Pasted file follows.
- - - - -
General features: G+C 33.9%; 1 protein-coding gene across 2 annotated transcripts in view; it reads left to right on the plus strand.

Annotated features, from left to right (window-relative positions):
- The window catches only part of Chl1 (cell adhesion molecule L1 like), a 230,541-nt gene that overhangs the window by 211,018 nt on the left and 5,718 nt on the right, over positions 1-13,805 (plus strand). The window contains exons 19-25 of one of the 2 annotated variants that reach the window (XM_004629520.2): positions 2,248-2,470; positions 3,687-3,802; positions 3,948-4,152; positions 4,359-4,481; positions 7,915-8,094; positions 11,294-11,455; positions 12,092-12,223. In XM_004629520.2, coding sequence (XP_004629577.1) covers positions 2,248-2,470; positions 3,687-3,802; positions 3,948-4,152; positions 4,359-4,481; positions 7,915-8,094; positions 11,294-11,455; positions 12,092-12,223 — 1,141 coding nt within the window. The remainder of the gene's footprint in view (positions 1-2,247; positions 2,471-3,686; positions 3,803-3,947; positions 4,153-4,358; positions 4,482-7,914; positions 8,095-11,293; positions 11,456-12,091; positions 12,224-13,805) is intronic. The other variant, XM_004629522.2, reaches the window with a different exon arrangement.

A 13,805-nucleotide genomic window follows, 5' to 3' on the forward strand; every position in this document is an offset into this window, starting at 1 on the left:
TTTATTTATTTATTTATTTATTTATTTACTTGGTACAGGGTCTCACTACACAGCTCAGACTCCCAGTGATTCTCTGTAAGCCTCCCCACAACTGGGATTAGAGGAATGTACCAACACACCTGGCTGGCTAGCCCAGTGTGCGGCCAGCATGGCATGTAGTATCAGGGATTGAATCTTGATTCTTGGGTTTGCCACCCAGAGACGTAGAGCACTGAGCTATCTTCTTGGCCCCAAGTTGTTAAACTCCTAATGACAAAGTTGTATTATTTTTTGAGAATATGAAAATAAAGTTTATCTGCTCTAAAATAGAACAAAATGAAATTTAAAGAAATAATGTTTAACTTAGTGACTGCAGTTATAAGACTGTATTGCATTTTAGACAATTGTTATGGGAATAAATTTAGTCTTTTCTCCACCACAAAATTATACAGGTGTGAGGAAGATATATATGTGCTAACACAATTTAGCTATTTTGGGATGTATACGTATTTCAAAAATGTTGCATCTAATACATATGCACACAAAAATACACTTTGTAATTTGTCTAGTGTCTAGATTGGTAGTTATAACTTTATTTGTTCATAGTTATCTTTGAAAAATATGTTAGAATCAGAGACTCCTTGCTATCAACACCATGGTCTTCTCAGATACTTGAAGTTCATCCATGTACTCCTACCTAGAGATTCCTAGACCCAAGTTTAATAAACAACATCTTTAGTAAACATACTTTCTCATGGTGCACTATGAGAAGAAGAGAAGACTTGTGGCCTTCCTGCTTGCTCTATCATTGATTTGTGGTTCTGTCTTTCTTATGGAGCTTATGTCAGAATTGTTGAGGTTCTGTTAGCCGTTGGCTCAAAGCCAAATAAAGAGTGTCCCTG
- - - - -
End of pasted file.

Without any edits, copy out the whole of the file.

General features: G+C 33.9%; 1 protein-coding gene across 2 annotated transcripts in view; it reads left to right on the plus strand.

Annotated features, from left to right (window-relative positions):
- The window catches only part of Chl1 (cell adhesion molecule L1 like), a 230,541-nt gene that overhangs the window by 211,018 nt on the left and 5,718 nt on the right, over positions 1-13,805 (plus strand). The window contains exons 19-25 of one of the 2 annotated variants that reach the window (XM_004629520.2): positions 2,248-2,470; positions 3,687-3,802; positions 3,948-4,152; positions 4,359-4,481; positions 7,915-8,094; positions 11,294-11,455; positions 12,092-12,223. In XM_004629520.2, coding sequence (XP_004629577.1) covers positions 2,248-2,470; positions 3,687-3,802; positions 3,948-4,152; positions 4,359-4,481; positions 7,915-8,094; positions 11,294-11,455; positions 12,092-12,223 — 1,141 coding nt within the window. The remainder of the gene's footprint in view (positions 1-2,247; positions 2,471-3,686; positions 3,803-3,947; positions 4,153-4,358; positions 4,482-7,914; positions 8,095-11,293; positions 11,456-12,091; positions 12,224-13,805) is intronic. The other variant, XM_004629522.2, reaches the window with a different exon arrangement.

A 13,805-nucleotide genomic window follows, 5' to 3' on the forward strand; every position in this document is an offset into this window, starting at 1 on the left:
TTTATTTATTTATTTATTTATTTATTTACTTGGTACAGGGTCTCACTACACAGCTCAGACTCCCAGTGATTCTCTGTAAGCCTCCCCACAACTGGGATTAGAGGAATGTACCAACACACCTGGCTGGCTAGCCCAGTGTGCGGCCAGCATGGCATGTAGTATCAGGGATTGAATCTTGATTCTTGGGTTTGCCACCCAGAGACGTAGAGCACTGAGCTATCTTCTTGGCCCCAAGTTGTTAAACTCCTAATGACAAAGTTGTATTATTTTTTGAGAATATGAAAATAAAGTTTATCTGCTCTAAAATAGAACAAAATGAAATTTAAAGAAATAATGTTTAACTTAGTGACTGCAGTTATAAGACTGTATTGCATTTTAGACAATTGTTATGGGAATAAATTTAGTCTTTTCTCCACCACAAAATTATACAGGTGTGAGGAAGATATATATGTGCTAACACAATTTAGCTATTTTGGGATGTATACGTATTTCAAAAATGTTGCATCTAATACATATGCACACAAAAATACACTTTGTAATTTGTCTAGTGTCTAGATTGGTAGTTATAACTTTATTTGTTCATAGTTATCTTTGAAAAATATGTTAGAATCAGAGACTCCTTGCTATCAACACCATGGTCTTCTCAGATACTTGAAGTTCATCCATGTACTCCTACCTAGAGATTCCTAGACCCAAGTTTAATAAACAACATCTTTAGTAAACATACTTTCTCATGGTGCACTATGAGAAGAAGAGAAGACTTGTGGCCTTCCTGCTTGCTCTATCATTGATTTGTGGTTCTGTCTTTCTTATGGAGCTTATGTCAGAATTGTTGAGGTTCTGTTAGCCGTTGGCTCAAAGCCAAATAAAGAGTGTCCCTG